Dayer - Figure 1. Incidence of infective endocarditis (IE) in high-risk individuals after invasive dental procedures with and without antibiotic prophylaxis (AP)
Figure 1. Incidence of infective endocarditis (IE) in high-risk individuals after invasive dental procedures with and without antibiotic prophylaxis (AP)

This study supports current ESC and AHA guidance, and contradicts the current NICE guideline recommendations, by providing evidence to support the recommendation that those at high IE risk should receive AP before invasive dental procedures. It also provides data on the risk of IE associated with invasive dental procedures and the potential benefit provided by AP for those at high IE risk that, along with earlier data on the risks of AP,27 can be used to inform the type of discussions with patients advised by SDCEP. It also highlights the need for improved education of dentists, and communication between patients, dentists, cardiologists, and cardiothoracic surgeons.

The second study looked at invasive procedures more broadly; recall that AP was recommended for several invasive medical, as well as dental procedures, before 2007. Studies by Janszky et al.28 and Mohee et al.29 have previously identified several invasive medical procedures as being associated with the development of IE. We used English hospital admissions data to identify patients admitted with IE and found an association between specific procedures and the subsequent development of IE.30 As expected, dental extractions and cardiac implantable electronic device implantation were associated with the development of IE. However, there were also associations with other procedures, particularly upper and lower gastrointestinal endoscopy and bronchoscopy. Findings from the study suggest that the restriction and focus of AP only on dental procedures may have been premature. Again, this study suffers from the same limitations associated with using administrative data as did our previous study.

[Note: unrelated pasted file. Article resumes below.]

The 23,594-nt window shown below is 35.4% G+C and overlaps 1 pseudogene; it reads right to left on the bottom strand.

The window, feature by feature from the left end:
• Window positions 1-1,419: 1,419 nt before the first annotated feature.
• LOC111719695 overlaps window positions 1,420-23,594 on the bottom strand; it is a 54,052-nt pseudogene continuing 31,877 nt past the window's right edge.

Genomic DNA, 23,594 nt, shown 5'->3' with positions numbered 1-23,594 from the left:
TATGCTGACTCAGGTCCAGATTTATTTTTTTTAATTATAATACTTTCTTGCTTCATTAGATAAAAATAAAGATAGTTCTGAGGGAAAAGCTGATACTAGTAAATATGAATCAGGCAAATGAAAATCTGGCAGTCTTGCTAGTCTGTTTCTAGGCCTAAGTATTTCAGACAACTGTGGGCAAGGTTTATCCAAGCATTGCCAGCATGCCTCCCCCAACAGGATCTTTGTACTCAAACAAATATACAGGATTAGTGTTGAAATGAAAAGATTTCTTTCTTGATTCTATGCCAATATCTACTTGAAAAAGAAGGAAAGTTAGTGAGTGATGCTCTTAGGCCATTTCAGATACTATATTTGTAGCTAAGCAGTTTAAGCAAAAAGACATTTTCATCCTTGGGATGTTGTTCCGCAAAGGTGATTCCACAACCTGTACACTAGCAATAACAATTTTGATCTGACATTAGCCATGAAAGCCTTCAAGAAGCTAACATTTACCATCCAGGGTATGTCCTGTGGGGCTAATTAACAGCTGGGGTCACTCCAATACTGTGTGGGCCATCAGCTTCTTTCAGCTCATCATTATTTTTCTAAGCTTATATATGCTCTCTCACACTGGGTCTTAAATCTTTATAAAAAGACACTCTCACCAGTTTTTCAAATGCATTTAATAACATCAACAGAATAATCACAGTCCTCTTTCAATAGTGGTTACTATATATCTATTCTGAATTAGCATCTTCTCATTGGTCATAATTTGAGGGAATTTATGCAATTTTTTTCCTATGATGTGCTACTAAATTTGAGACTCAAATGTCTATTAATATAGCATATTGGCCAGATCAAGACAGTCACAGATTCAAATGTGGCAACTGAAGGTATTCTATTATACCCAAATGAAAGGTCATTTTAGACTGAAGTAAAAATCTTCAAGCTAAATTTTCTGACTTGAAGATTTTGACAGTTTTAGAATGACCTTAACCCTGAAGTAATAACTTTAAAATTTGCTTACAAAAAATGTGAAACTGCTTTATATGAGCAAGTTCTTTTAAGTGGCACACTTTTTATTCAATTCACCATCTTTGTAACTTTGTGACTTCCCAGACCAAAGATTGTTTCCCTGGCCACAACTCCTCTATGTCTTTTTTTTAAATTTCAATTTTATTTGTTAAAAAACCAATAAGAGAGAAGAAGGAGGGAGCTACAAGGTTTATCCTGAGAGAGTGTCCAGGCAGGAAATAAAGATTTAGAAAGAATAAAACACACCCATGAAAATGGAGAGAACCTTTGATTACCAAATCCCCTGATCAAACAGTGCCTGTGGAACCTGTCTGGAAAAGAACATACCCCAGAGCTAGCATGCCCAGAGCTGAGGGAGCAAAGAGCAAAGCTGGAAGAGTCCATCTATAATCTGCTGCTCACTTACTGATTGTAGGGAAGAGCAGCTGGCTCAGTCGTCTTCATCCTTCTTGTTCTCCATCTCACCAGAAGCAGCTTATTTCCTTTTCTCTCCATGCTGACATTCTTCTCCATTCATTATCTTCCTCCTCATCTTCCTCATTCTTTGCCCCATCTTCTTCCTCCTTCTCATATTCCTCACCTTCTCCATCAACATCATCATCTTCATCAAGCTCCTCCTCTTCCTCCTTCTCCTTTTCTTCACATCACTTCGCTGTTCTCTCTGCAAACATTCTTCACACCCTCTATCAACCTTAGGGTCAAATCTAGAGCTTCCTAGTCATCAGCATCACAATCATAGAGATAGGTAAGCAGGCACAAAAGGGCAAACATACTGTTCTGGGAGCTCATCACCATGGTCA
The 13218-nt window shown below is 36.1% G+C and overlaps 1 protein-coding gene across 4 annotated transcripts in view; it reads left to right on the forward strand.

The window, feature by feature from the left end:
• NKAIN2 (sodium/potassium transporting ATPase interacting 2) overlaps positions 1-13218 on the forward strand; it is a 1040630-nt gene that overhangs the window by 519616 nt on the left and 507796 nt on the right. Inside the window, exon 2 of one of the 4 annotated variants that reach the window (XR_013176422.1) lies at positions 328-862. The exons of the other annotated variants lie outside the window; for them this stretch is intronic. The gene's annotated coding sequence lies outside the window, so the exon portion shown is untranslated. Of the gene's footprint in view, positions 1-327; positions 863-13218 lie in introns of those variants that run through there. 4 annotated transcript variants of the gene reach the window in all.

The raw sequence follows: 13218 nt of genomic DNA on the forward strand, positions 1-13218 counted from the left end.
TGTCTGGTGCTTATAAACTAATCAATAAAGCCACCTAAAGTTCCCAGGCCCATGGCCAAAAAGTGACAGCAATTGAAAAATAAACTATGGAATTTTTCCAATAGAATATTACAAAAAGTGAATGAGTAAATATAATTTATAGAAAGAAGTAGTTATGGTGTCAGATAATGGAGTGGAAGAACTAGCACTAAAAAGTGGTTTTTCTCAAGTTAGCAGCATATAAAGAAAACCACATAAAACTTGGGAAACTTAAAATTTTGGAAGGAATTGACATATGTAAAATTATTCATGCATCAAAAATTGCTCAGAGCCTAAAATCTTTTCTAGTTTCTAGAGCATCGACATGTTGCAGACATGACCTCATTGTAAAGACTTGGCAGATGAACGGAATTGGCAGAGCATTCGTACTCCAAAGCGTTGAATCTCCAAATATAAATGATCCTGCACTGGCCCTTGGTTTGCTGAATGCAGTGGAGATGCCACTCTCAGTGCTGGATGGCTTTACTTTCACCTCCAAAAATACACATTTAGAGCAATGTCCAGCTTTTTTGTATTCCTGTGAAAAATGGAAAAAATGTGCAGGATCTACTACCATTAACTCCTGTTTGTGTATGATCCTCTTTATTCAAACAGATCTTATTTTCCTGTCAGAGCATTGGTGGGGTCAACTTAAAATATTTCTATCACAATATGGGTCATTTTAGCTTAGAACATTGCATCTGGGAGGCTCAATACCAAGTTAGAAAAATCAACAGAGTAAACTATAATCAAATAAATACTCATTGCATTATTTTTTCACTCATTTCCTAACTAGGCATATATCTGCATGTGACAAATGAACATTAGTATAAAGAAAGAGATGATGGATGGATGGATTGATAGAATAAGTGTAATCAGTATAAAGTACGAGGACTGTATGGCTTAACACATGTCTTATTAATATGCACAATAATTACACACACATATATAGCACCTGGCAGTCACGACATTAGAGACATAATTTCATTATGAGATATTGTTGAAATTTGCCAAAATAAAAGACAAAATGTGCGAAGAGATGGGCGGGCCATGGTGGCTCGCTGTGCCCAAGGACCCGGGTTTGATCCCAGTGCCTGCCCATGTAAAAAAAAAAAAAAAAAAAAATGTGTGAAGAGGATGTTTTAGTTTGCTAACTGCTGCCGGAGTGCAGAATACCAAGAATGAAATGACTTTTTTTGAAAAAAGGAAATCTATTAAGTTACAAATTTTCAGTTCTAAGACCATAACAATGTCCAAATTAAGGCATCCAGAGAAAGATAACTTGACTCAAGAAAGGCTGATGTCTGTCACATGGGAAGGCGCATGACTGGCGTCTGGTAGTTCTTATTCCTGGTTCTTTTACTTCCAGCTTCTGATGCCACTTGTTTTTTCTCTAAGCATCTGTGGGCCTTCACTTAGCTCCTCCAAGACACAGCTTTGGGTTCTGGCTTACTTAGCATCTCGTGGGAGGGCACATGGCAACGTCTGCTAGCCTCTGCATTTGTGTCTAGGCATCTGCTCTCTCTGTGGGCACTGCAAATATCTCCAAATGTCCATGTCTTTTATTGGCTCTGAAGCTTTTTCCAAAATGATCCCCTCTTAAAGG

Future developments

So what further evidence might become available? Professor Bruno Hoen is leading a study in France – PROPHETS (Effectiveness of antibiotic PROPHylaxis of infective Endocarditis before invasive dental procedures in high-risk patienTS) – a randomised registry-based trial (like TASTE31).32 However, numerous methodological assumptions will have to be met, particularly the effectiveness of a dental education package, if this study is to achieve its aims and produce a definitive result. This study builds on work by Tubiana et al.,25 which highlighted that only around one-half of patients eligible for AP in France received it. They leveraged that difference and showed a statistically significant association between invasive dental procedures and oral streptococcal IE in patients with prosthetic heart valves, but the authors noted that their study lacked sufficient statistical power to demonstrate if AP was effective in reducing this risk.25

Although some guideline committees may be reluctant to change their guidance, these studies provide previously missing evidence of the link between invasive dental procedures and the development of IE, and the effect of AP in reducing the risk of IE following invasive dental procedures in those at the highest risk. In the final analysis, all agree, however, that maintaining excellent oral hygiene and reducing the risk of infection at the time of procedures by careful preparation and procedural techniques that may involve AP (for example, recommended for device implantation procedures in the UK)33 is critical in preventing IE.

The recent data demonstrating a significant association between invasive dental procedures (particularly dental extractions and oral surgery procedures) and IE, and the data showing that AP significantly reduced the incidence of IE for patients at high IE risk undergoing these procedures, suggest it is time NICE consider revising its guidelines, in light of the new evidence, to better align with ESC and AHA guidelines recommending AP for those at highest IE-risk. Whether NICE will consider new guidance remains to be seen.

Key messages

  • New data support the hypothesis that there is a link between certain invasive procedures and the development of infective endocarditis (IE) in those at high risk of IE
  • New data have also linked the use of antibiotic prophylaxis and a reduced risk of developing IE following invasive dental procedures in those at high risk of IE
  • Prospectively gathered randomised trial data to confirm these observations remains elusive

Conflicts of interest

MJD reports payment for expert testimony from Bevan Brittan, honoraria for presentations and support for attending meetings from Biotronik. MT reports other grant support from the National Institutes for Health (USA) and Delta Dental of Michigan Research and Data Institute’s Research Committee and Renaissance Health Service Corporation (USA). LMB reports consulting for Boston Scientific and Roivant Sciences, and royalty payments from UpToDate, Inc.